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Monday, March 30, 2009

The Properly Combined Sandwich

I adore fresh salads and generally rely upon them as my midday meal of choice. But sometimes I get tired of eating salad every afternoon, simply because I want to take a break from using utensils! In such cases, I want my salad to be somehow contained in a neat tidy package, so I can pick it up and just bite in with freedom and abandon. What I really want is... a sandwich!

Of course, sandwiches are usually made with bread, a food item that rarely appears in my dietary repertoire. This is why I love the Veggie Wrap concept. Any salad combo can be rolled into a nori sheet or large green leaf (think cabbage, collard or romaine) to create a satisfying sandwich sub.

Typically when I don't want the salad in a bowl, I wrap it up this way. But there are days when I crave something more substantial to accompany my fresh raw greens, something chewy and grainy...hmmm. What could that be? Bread, perhaps?

We all know that a standard sandwich involves bread plus a protein filling, say peanut butter, cheese or meat. The problem here is that, as explained in an earlier post, eating bread with protein is a no-no. Starches don't combine well with proteins due to the conflicting types of digestive enzyme environments they require (alkaline for starches, acid for proteins). Eating them together overburdens the digestive system, saps your energy for hours to follow and can lead to gas, bloating and weight gain. The best thing to combine with starches (or proteins, for that matter) is vegetables alone. So what's a lunchtime sandwich craver to do?

Enter the Properly Combined Sandwich (PCS). Basically, this is simply a raw vegetable sandwich on whole grain bread with condiments and avocado, if desired. (The veggies are usually raw but you can use cooked veggies as well from time to time.) To my knowledge, the official PCS title was coined by Harvey Diamond, a natural hygiene proponent, in his bestselling 1985 book Fit for Life. You'll see it used by many others as well, because, well, the concept is here to stay!

So. To create a Properly Combined Sandwich, start with the highest quality 100% sprouted grain bread or 100% whole spelt bread (or wraps) available. Perhaps your local natural bakery can be of service here. If not, both the Alvarado Street Bakery and Food for Life companies make tasty sprouted grain breads, bagels and tortillas that may be found in the freezer section of many grocery stores across the country.

Next, consider fillings. While raw veggies like tomato, lettuce, sprouts are famous typical sandwich supporting players, in the Properly Combined Sandwich they earn starring roles. And top billing goes to that most creamy and delectable of starch-friendly vegetable-fruits, the avocado. (I eat avocados every day I can get my hands on them - they are one of my favorite foods...)

Condiments like stone ground or dijon mustard, organic salsa and miso can also be important features in the Properly Combined Sandwich. Spread a little mustard on your sprouted grain bread, add a layer of sliced avocado and pile high with veggies of your choice: spinach, lettuce, mushrooms, tomato, sprouts, grated carrot, chopped garlic, parsley, red onion, cilantro - the sky's the limit.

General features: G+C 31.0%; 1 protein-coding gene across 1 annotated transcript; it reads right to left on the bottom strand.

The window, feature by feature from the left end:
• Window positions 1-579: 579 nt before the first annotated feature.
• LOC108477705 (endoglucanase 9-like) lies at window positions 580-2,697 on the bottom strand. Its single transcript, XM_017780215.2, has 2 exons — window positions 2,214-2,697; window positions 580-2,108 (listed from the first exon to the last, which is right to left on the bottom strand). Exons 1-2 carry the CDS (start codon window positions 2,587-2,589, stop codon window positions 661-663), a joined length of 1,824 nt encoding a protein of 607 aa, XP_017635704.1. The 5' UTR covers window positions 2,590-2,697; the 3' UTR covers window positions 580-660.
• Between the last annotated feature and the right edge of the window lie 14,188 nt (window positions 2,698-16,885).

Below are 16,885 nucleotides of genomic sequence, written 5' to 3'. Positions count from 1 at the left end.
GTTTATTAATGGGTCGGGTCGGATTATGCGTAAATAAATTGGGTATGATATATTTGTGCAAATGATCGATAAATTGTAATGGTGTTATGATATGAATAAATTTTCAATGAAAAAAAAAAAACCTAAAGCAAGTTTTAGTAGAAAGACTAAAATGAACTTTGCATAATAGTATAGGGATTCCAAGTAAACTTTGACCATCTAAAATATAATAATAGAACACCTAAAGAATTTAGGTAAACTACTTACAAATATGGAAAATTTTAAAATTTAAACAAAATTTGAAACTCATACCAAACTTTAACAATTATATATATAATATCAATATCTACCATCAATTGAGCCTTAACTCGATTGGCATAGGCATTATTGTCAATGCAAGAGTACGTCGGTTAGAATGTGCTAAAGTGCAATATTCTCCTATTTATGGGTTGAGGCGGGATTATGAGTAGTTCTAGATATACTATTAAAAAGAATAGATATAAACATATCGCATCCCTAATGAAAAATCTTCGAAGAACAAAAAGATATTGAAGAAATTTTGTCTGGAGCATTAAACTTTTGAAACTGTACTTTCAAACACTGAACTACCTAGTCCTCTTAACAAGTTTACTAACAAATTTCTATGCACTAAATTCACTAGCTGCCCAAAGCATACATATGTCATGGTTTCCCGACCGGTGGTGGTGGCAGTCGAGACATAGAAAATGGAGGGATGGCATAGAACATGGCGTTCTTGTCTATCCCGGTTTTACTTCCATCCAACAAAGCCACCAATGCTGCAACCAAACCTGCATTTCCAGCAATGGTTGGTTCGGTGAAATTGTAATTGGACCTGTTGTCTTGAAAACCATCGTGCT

I recommend eating one or two open faced sandwiches rather than a single two-slice number to maximize your raw veggie intake. Place a flat leaf of lettuce on top if you need something to hold onto. Alternatively, toss a raw salad with your favorite dressing, add avocado and spoon into a sprouted grain tortilla lightly spread with mellow white miso. Roll, wrap and eat - incredible! Or fill a corn tortilla with chopped lettuce, avocado, green onion and salsa to create a soft taco style sandwich.

A Properly Combined Sandwich is fresh, colorful and delicious. Best of all, it digests beautifully, so it won't cause you to bloat up or gain excess weight. In fact, you may even lose weight eating this way. And with so many veggies to use for fillings, the Properly Combined Sandwich never gets boring! Just remember to save any dense protein items (hummus, raw goat cheese, almond butter) for your starch-free green leaf and nori wraps.

2 comments:

stace said...

Wonderful! I hadnt found the sprouted bread in the freezer section of my store yet. I will look! Also thanks for the reminder that hummus is considered a protein. I am never sure where certain beans and such fall.

Diana Allen, MS, CNS said...

Stace, I hope you can find the bread at your store - if not, the company website might have a store locater. Yes, hummus and beans are kind of food combining "floaters," being a built in protein-starch combo all on their own. In general, while beans are pretty tough for most people to digest, they seem to combine best as a starch. You can get away with brown rice and beans once in a while but usually, you're better off saving the rice for a different meal and eating your beans along with lots of raw and cooked veggies. (Perhaps along with a few digestive enzyme capsules as well...!) Beans combine much better with squashes, which are watery and fibrous, than with grains.